Another missed opportunity was when the Charter Company said it had plans to build a 70+ story tower on the old Sears block it owned (now the Omni/Wachovia/garage buildings/surface lots).  Unfortunately, Charter went down the tubes before that ever came to fruition.

It is also interesting to note how street friendly the oldest skyscrapers were compared to the cold shoulder at street level from the newer ones.  This likely has also contributed to the decline of our downtown as thousands of workers work there but are functionally disconnected from the city they work in.
« Last Edit: December 27, 2010, 06:25:15 PM by stjr »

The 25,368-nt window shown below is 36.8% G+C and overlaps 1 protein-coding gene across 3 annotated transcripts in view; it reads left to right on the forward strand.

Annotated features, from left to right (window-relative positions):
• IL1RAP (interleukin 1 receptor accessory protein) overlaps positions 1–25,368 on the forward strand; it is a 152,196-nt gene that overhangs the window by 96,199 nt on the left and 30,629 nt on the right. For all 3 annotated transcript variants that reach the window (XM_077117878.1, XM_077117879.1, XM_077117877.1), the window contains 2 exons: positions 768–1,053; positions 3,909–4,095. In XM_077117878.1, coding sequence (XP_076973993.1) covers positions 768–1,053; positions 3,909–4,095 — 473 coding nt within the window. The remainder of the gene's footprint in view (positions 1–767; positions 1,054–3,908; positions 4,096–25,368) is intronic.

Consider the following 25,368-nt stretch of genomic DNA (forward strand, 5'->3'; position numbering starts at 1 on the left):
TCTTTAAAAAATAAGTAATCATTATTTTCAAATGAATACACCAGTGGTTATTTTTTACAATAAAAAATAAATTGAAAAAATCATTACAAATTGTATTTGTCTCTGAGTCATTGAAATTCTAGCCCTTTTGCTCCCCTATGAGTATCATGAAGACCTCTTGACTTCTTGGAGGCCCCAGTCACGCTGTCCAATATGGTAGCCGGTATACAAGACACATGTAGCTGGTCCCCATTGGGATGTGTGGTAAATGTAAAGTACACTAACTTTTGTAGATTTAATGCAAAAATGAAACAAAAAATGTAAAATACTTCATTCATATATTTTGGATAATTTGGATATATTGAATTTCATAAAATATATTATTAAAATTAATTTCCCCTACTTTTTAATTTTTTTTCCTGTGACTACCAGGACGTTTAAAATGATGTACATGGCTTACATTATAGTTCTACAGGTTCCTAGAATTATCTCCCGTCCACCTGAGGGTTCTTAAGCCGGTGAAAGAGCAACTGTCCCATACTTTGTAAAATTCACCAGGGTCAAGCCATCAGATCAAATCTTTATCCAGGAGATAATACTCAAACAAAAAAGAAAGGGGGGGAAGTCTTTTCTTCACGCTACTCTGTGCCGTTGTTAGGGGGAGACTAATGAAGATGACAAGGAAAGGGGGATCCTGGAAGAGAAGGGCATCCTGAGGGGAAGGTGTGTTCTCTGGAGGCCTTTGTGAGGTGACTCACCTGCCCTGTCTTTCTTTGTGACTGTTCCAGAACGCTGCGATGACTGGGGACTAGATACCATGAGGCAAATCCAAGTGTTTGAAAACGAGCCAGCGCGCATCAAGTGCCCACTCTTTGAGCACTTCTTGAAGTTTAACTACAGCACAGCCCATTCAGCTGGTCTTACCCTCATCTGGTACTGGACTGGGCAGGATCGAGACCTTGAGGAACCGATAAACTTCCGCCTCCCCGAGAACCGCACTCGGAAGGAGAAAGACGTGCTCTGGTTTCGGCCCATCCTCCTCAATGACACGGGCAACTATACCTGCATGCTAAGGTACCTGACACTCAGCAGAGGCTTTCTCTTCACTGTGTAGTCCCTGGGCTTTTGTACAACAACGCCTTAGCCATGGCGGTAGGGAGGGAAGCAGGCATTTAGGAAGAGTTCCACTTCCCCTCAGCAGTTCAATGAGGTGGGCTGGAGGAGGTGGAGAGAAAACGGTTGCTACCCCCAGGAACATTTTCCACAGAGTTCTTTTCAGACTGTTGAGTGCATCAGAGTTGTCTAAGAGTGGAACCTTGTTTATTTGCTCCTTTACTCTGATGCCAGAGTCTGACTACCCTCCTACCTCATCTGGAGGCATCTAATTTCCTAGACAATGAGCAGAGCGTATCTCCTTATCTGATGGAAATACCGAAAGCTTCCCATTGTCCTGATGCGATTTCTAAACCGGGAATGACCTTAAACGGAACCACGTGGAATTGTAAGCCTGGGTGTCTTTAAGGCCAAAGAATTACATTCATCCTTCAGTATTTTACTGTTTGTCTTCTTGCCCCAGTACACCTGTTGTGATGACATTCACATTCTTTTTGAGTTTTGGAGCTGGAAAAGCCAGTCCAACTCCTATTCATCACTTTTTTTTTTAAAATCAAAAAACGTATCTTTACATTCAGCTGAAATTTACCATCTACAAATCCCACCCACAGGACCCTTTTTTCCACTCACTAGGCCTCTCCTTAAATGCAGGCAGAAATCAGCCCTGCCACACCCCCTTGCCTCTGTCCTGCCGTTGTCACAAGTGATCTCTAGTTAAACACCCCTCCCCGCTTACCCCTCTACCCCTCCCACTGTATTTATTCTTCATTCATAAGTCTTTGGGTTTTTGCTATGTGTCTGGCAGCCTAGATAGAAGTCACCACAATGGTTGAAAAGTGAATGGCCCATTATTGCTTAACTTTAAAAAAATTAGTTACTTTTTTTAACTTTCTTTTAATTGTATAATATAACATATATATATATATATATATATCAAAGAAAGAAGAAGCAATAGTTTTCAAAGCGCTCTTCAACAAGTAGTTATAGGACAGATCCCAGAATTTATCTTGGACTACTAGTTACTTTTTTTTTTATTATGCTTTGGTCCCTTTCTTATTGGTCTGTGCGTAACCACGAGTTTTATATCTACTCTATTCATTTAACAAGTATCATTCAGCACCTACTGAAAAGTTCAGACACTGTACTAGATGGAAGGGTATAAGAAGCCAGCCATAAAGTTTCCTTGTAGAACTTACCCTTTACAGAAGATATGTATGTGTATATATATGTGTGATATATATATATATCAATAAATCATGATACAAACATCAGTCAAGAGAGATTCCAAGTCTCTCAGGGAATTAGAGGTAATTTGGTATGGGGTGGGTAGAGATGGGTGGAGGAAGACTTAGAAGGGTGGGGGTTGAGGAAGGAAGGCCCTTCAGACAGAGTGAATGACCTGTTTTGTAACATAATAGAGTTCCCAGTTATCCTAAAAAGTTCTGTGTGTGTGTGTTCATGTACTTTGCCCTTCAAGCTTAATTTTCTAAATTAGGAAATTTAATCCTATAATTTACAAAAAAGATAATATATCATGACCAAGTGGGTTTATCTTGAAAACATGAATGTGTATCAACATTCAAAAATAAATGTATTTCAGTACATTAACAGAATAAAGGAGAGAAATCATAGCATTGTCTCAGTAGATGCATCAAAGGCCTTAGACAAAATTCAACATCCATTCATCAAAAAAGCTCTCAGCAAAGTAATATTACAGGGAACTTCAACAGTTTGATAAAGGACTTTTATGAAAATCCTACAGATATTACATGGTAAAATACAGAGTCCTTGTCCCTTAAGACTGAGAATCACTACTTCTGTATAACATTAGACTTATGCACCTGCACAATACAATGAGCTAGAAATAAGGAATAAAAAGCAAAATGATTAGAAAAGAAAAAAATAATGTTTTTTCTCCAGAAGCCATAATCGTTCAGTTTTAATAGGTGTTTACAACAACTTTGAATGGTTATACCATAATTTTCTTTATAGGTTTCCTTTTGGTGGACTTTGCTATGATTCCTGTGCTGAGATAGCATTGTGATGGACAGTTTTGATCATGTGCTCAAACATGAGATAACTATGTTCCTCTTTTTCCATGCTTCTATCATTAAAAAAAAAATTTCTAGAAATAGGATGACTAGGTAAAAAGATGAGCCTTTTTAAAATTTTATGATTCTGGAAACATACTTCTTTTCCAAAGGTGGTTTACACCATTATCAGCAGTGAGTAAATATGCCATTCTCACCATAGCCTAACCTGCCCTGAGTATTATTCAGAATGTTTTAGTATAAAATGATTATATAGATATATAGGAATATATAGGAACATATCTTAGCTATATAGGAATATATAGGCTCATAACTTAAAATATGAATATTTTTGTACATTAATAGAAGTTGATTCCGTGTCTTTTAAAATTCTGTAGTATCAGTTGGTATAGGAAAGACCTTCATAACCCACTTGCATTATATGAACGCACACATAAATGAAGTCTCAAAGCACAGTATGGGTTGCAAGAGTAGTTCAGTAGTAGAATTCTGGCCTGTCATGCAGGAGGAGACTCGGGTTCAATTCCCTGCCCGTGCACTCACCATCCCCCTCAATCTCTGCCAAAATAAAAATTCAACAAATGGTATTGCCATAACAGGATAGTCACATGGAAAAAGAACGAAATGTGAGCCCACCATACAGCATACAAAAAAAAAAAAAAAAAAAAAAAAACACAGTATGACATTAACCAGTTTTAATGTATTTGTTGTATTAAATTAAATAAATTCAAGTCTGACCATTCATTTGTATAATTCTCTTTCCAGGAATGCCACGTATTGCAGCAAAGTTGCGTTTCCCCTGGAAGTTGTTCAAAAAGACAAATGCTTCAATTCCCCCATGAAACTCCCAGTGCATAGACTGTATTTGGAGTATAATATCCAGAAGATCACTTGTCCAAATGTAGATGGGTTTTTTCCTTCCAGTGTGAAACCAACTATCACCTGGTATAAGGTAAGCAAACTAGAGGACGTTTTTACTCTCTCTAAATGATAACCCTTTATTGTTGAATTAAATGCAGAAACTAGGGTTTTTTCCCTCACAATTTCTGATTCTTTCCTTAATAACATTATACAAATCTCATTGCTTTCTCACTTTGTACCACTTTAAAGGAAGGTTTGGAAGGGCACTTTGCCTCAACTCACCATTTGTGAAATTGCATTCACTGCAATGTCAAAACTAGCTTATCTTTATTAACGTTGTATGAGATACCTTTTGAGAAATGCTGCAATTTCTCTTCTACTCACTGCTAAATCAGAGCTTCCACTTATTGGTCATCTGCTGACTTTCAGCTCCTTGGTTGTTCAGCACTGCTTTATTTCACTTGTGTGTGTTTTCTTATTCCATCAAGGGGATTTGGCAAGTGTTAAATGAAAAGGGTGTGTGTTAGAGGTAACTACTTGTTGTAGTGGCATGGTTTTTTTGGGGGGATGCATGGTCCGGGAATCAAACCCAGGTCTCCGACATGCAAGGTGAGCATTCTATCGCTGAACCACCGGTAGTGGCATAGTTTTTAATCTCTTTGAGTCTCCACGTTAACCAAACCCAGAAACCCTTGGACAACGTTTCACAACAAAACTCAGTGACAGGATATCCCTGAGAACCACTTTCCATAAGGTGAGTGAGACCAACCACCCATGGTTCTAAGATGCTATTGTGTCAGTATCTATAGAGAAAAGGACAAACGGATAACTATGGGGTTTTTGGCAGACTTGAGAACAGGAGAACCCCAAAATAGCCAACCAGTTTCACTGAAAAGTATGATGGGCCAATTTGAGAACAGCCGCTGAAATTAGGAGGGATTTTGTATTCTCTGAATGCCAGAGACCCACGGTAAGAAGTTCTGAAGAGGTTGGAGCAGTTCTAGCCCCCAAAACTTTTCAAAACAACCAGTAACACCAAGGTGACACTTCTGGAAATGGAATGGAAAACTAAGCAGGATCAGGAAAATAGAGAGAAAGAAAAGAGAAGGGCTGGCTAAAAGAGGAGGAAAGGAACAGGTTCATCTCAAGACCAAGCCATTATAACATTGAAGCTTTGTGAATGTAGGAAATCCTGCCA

Hey!  Whatever happened to just plain ol' COMMON SENSE!!

ChriswUfGator

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Re: A Century of Florida's Tallest Skyscrapers
« Reply #5 on: December 27, 2010, 06:38:27 PM »
Street-friendliness is definitely nonexistent now, that is indeed a major problem. This is emblematic of modern corporate culture, management is removed and hidden away from the remainder of the enterprise, and the enterprises themselves as a whole generally disfavor any interaction with the public. You get directed to a call center now if you need to talk to someone. I guess we can thank all the office shootings for that.


I-10east

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Re: A Century of Florida's Tallest Skyscrapers
« Reply #6 on: December 27, 2010, 09:12:43 PM »